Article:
Pakistan army soldiers take position at a forward area Bagsar post on the Line of Control (LOC), that divides Kashmir between Pakistan and India, in Bhimber, some 103 miles, 166 km, from Islamabad, Pakistan, Oct. 1, 2016.

Pakistan army soldiers take position at a forward area Bagsar post on the Line of Control (LOC), that divides Kashmir between Pakistan and India, in Bhimber, some 103 miles, 166 km, from Islamabad, Pakistan, Oct. 1, 2016. Anjum Naveed/AP

How Trump Will Affect the India-Pakistan Balance of Power

Human rights promotion and developmental funding are poised to decline under a Trump administration, reducing American leverage in Kabul and Islamabad—and giving China an upper hand.

President Donald J. Trump. Much of the world is still struggling to accept the looming reality of those words following one of the most unusual and significant elections in American history. There is the sense amongst many (especially following Brexit) that we are in the middle of an unfolding revolution, a remaking of the world order.

Trump, it is suspected, may lead a return to the America of the late 19th century—a great power whose international interests were better defined in geo-economic than geopolitical terms. Today, American hegemony, whether resented or relied on, affects every country; naturally governments everywhere are scrambling to make sense of what is coming before they are overtaken by events.

So what can South Asia expect?

“Asia for Asian powers”

Although there are enormous uncertainties, the tea leaves point to a limited commitment to Afghanistan, an even more skeptical and conditional patronage of Pakistan than we already see, and a relationship with India that although warm in tone will leave it far more isolated in facing growing Chinese power.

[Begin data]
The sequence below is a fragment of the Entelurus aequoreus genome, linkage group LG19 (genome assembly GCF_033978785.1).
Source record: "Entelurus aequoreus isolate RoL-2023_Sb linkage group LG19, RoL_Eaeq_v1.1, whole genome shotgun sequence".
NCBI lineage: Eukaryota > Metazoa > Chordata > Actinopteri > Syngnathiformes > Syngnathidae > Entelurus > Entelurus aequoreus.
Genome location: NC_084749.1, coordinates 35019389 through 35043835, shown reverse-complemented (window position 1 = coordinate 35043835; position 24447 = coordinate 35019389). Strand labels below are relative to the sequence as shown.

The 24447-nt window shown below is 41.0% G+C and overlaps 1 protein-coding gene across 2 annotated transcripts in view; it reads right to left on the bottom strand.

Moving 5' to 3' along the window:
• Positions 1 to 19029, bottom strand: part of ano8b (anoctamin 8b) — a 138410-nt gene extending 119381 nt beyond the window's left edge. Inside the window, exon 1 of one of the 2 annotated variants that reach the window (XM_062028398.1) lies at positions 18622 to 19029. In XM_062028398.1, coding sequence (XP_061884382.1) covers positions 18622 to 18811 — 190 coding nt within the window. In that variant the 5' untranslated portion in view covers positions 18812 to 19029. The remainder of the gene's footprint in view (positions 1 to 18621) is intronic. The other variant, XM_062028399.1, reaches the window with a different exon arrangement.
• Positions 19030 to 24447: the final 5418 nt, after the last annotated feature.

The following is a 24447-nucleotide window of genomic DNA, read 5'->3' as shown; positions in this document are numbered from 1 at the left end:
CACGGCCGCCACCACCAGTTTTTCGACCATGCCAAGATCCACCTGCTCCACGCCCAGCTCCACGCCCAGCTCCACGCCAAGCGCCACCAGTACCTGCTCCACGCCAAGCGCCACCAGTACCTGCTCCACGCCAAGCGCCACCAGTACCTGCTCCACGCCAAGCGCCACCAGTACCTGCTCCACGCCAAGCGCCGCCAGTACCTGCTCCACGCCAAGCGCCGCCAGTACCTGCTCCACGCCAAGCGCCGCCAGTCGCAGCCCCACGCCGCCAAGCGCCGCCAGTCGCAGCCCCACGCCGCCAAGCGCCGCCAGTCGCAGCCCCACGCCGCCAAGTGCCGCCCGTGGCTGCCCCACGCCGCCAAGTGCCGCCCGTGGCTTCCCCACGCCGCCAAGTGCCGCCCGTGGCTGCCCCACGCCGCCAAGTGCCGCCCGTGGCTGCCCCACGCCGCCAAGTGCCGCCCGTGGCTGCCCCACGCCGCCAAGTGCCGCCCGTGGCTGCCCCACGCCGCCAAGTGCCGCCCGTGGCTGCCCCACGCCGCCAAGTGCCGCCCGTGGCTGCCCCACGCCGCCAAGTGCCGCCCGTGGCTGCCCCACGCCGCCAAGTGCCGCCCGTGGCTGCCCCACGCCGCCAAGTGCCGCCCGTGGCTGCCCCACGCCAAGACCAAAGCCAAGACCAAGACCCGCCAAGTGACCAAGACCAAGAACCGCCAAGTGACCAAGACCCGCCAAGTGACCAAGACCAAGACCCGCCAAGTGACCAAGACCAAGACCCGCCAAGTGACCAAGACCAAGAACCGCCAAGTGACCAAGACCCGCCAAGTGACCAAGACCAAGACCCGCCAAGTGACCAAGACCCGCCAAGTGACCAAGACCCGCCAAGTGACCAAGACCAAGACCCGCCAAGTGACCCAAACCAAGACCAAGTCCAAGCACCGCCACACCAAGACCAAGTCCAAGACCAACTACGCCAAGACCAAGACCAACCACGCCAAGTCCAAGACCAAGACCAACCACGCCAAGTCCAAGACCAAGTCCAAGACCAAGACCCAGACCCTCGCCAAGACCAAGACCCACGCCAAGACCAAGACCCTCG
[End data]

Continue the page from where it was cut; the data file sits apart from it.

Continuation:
It is important to recognise that the Republican victory on Nov. 8 gave them both halves: the Congress as well as the White House. Going by the Senate and House of Representatives’ budget-tinkering powers, there will be significant changes in the allocation of US overseas military and development aid.

A new consensus will emerge between the different strands of the party in these three bodies, one that will likely mark a sharp swing away from the idea of freely spending money abroad in support of progressive agendas. Human rights (except perhaps for Christians) and democracy promotion is likely to atrophy, as is the idea of massive development assistance. This will reduce American leverage in Kabul and Islamabad.

The picture with military aid is far less straightforward. If anything, the US Congress is going to be even more skeptical than the Trump White House over the flow of money to Pakistan for counter-terrorism cooperation.

Read more What the Next US President Needs to Know About Rising India-Pakistan Tensions
See also Crises from Europe to the Asia-Pacific Await Donald Trump

Back in April, candidate Trump acknowledged that US military aid to Pakistan was an exception to his general aversion to sending money abroad, given the much higher cost of Pakistan falling apart or being taken over by a hostile force. Certainly, if the US remains militarily engaged in Afghanistan (likely, although under tough terms), it will continue to need Pakistani cooperation. Trump’s commitment to the fossil-fuel economy will also mean an enduring engagement with the Middle East and continued reliance on regional actors such as Pakistan.